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Big GDPR fines might not translate into greater privacy across Europe

High penalties on businesses may not be enough to achieve robust privacy across Europe, as greater clarity on all-encompassing data transfer laws is critical.

By Afiq Fitri

Data protection authorities across Europe have collectively imposed fines of more than €1bn since January 2021 on businesses for infringements of the General Data Protection Rules (GDPR), according to the latest GDPR and data breach survey by law firm DLA Piper. Yet while these eye-watering numbers appear to be promising for the state of digital privacy across the continent, there are signs that businesses are beginning to buckle under the weight of onerous compliance responsibilities and an uncertain legal environment surrounding transatlantic data transfers.

The majority of this money stems from Luxembourg’s €746m penalty on Amazon in July last year, when the country’s National Commission for Data Protection claimed that the e-commerce giant’s targeted advertising failed to adhere with the bloc’s stringent GDPR. The Amazon penalty is the highest GDPR fine to date and represents more than the total of all GDPR fines meted out since 2018. Amazon is currently in the process of appealing the ruling and recently managed to stave off daily payments of €660,000 after a Luxembourg judge ruled that the data protection authority’s orders were not “sufficiently clear, precise and without uncertainty”, according to Bloomberg.

The threat of costly fines coupled with a significant increase in ransomware attacks since the beginning of the pandemic have also possibly served as an impetus for businesses to proactively declare data breaches to their national data protection authorities. Since late January 2021, there has been an 8% rise in the number of breach notifications submitted per day compared to the 2020 average, according to DLA Piper’s report. Data protection agencies in France and Poland saw the highest increase in breach notifications, while the United Kingdom’s also witnessed an uptick. 

At face value, these fines and increases in breach notifications appear to be encouraging for the state of digital privacy. However, the ongoing uncertainty over transatlantic data transfers has left businesses scrambling to achieve full compliance which may divert resources away from focusing on actual privacy risks, according to Ross McKean, Chair of the UK Data Protection and Security Group at DLA Piper.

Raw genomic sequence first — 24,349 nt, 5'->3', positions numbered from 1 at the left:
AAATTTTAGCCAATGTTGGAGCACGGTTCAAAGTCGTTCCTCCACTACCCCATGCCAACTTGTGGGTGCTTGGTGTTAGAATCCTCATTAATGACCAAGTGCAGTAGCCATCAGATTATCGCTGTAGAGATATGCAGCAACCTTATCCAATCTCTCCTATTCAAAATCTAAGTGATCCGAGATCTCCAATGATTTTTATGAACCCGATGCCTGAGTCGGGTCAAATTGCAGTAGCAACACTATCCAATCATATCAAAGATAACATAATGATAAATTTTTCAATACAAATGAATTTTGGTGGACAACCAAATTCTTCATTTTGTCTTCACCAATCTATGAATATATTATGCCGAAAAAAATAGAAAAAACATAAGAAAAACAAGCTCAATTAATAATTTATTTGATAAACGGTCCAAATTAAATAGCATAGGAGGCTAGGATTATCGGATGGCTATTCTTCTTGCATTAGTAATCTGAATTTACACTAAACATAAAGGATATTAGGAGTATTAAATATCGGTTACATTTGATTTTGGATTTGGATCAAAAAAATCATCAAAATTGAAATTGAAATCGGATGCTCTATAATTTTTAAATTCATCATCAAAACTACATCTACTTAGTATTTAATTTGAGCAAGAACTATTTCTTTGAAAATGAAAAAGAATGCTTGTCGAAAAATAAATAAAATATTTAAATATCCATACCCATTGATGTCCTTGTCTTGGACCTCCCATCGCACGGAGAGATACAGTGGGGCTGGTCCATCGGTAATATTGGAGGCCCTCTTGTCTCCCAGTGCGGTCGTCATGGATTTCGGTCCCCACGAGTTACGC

The crux of the issue lies in the “Schrems II” landmark ruling by the European Court of Justice in 2020 which nullified the Privacy Shield framework for transferring data between Europe and the United States, while allowing such transfers to happen under a procedure that ensures the rights of a data subject, also known as standard contractual clauses (SCCs).

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These clauses include detailed assessments of the risk of EU citizens’ data being intercepted by law enforcement authorities in the US. Just last week, Austrian businesses that rely on Google Analytics were warned by the country’s Data Protection Authority that the use of the web traffic tool violates the GDPR as its citizens’ personal data could technically be passed on to American intelligence agencies. 

The all-encompassing nature of such laws and the additional compliance burden associated with international data transfers may have an effect on an interconnected digital economy right when businesses are beginning to recover from the pandemic. A joint survey conducted by Mazars and McCann Fitzgerald on the impact of GDPR on businesses in Ireland found that two-thirds of organisations believed that the use of SCCs could stop them from carrying out international data transfers.

"The Schrems II judgment has effectively shifted the problem and burden of a fundamental conflict of laws from the politicians and lawmakers to individual data exporters and importers," says Ewa Kurowska-Tober, global co-chair of DLA Piper's Data Protection & Security Group. Meeting the requirements of Schrems II is a challenge even for the most sophisticated and well-resourced organisations and is beyond the means of many small and medium-sized enterprises,” 

She adds: “What is really needed is a resolution of the underlying conflict of laws rather than imposing an unrealistic compliance burden onto business and another headwind to international trade as we emerge from the global pandemic." 

Homepage image by Valeria Mongelli/Bloomberg via Getty Images

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